Anyone who seeks to obtain a Palestinian declaration on the “end of conflict” must bridge over this enormous divide between the narratives and provide a suitable political response to the profound Palestinian sense of grievance. For the most part, the evolution and entrenchment of territorial nationalism in the Middle East has been conducive to Arab-Israeli peace making, but not in the case of the Palestinians. Egyptianism and Jordanianism are territorially defined in ways that do not conflict with Israel’s pre-1967 integrity. The same can be said of the issues that had to be resolved between them so that peace treaties could be signed. But Palestinianism as a territorial identity applies to all of the territory of British Mandatory Palestine and has never been confined to the West Bank and Gaza and their residents. It relates to all Palestinians who originated from historical Palestine and their descendants, wherever they may be.

The dispute, in this case, is not restricted to the territories occupied in the 1967 war, but is deeply rooted in issues that stemmed from Israel’s creation in 1948, such as the refugee question or the question of the political status and national rights of the Palestinian minority that remained in Israel proper. These 1948 issues are not territorial matters that determine Israel’s size. They are linked to the very existence of Israel as the State of the Jewish people.

The “end of conflict” Camp David process of summer 2000 thus disintegrated into the worst Palestinian-Israeli bloodshed since 1948. Those who took part in the peace talks were unable to bridge the historical divide. Yasir Arafat by then had also lost any sense of urgency to reach a settlement with Israel. Arafat saw time on his side, and believed that prolonging the conflict served the historical objectives of the Palestinians, even if that meant sacrifice and hardship for his people in the short term. Within a decade or so, in the area between the Mediterranean Sea and the Jordan River the Jews will lose their majority. In these circumstances, known to Arabs and Jews alike, the Palestinians were in no rush to implement a two state solution. If they could hang in long enough they may be able to have it all, in one state.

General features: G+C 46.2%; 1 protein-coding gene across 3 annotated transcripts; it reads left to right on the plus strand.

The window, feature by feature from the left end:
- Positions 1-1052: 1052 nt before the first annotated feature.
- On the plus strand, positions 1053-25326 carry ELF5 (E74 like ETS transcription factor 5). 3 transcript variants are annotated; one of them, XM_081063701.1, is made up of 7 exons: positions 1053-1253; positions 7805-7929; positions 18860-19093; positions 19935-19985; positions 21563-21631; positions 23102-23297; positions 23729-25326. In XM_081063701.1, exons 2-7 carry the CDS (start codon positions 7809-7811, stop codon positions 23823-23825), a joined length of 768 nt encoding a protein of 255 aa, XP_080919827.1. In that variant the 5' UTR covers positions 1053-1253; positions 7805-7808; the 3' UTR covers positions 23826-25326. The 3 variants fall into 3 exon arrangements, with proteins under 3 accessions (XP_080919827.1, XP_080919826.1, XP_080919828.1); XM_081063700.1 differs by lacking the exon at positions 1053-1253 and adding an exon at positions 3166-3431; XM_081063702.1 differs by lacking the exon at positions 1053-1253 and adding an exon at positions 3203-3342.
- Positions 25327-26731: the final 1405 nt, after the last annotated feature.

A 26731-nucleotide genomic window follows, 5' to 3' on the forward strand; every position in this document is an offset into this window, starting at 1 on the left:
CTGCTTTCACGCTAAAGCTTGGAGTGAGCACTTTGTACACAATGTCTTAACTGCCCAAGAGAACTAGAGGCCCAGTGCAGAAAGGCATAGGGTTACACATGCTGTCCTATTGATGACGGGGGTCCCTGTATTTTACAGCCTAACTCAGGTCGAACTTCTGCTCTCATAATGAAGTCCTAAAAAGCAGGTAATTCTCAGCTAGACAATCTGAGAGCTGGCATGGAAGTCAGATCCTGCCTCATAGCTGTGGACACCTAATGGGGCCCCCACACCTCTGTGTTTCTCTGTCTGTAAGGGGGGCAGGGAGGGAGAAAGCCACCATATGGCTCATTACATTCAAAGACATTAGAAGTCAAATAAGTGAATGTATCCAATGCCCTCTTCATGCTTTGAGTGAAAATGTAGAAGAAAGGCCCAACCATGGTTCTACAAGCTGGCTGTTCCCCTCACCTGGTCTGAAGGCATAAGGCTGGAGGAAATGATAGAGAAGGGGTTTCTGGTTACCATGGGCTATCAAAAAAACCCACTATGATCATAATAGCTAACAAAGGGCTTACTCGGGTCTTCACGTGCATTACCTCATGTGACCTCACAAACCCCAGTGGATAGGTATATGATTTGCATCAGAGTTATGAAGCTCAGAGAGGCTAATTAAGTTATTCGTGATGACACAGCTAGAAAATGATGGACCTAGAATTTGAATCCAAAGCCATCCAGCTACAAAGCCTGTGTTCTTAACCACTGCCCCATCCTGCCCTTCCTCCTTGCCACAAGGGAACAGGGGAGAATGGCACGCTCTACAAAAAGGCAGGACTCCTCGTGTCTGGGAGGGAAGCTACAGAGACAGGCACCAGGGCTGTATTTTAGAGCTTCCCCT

In the meantime, however, with the Arabs in disarray, Israel has effectively crushed the Palestinian war effort. Its combination of offensive and defensive measures has proved very effective. The targeted assassinations of Palestinian militants, from the operational cadres to the upper echelons of the leadership, have had a debilitating effect. The security fence has made the penetration of Israel’s defenses by suicide bombers much more difficult. As a result, Israeli casualties have declined dramatically as those of the Palestinians continue to rise.

There can be little doubt in the minds of Palestinians and Israelis that the Palestinian endeavor to coerce Israel to accept the unacceptable has come to a dead end. Israeli society has proved to be far more resilient than the Palestinians (and perhaps many Israelis too) had expected. The Palestinian effort to break the Israeli spirit by force has failed. The Arabs have let the Palestinians down again. If the Palestinians believed momentarily that their war with Israel would draw the Arabs into the fray they were mistaken. Even financial aid was no more than a pittance.

The Palestinians desperately sought to internationalize the conflict. This did not materialize either. Arafat was discredited in the eyes of important segments of the international community. And though the vision of President Bush and the Quartet included the formation of an independent Palestinian state, the Palestinian objective was not to be included in the international community’s vision, but for their own vision to be imposed on Israel. That is hardly likely. In sum, then, not any of the major Palestinian war aims were fully attained. That is the definition of failure. But Israel’s victory in the battlefield has exacted a very heavy price.